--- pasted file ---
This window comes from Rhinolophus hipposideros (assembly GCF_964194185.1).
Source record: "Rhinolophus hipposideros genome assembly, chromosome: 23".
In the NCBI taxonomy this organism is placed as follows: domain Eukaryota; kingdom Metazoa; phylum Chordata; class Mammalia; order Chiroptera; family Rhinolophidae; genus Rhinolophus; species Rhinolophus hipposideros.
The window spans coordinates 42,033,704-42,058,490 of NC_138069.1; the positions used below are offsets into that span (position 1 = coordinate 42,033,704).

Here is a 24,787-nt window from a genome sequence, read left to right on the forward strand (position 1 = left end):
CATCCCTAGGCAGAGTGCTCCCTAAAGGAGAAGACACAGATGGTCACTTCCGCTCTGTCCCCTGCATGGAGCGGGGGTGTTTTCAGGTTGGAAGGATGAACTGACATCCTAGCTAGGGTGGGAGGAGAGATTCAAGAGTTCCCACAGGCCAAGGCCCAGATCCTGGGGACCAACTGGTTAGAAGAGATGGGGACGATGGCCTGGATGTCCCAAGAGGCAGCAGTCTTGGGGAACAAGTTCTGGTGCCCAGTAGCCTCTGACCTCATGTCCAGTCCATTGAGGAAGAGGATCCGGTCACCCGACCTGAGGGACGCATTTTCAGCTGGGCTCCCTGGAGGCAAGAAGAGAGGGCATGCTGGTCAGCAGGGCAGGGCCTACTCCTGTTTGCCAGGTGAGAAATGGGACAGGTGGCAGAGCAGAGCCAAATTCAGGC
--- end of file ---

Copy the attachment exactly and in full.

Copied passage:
This window comes from Rhinolophus hipposideros (assembly GCF_964194185.1).
Source record: "Rhinolophus hipposideros genome assembly, chromosome: 23".
In the NCBI taxonomy this organism is placed as follows: domain Eukaryota; kingdom Metazoa; phylum Chordata; class Mammalia; order Chiroptera; family Rhinolophidae; genus Rhinolophus; species Rhinolophus hipposideros.
The window spans coordinates 42,033,704-42,058,490 of NC_138069.1; the positions used below are offsets into that span (position 1 = coordinate 42,033,704).

Here is a 24,787-nt window from a genome sequence, read left to right on the forward strand (position 1 = left end):
CATCCCTAGGCAGAGTGCTCCCTAAAGGAGAAGACACAGATGGTCACTTCCGCTCTGTCCCCTGCATGGAGCGGGGGTGTTTTCAGGTTGGAAGGATGAACTGACATCCTAGCTAGGGTGGGAGGAGAGATTCAAGAGTTCCCACAGGCCAAGGCCCAGATCCTGGGGACCAACTGGTTAGAAGAGATGGGGACGATGGCCTGGATGTCCCAAGAGGCAGCAGTCTTGGGGAACAAGTTCTGGTGCCCAGTAGCCTCTGACCTCATGTCCAGTCCATTGAGGAAGAGGATCCGGTCACCCGACCTGAGGGACGCATTTTCAGCTGGGCTCCCTGGAGGCAAGAAGAGAGGGCATGCTGGTCAGCAGGGCAGGGCCTACTCCTGTTTGCCAGGTGAGAAATGGGACAGGTGGCAGAGCAGAGCCAAATTCAGGC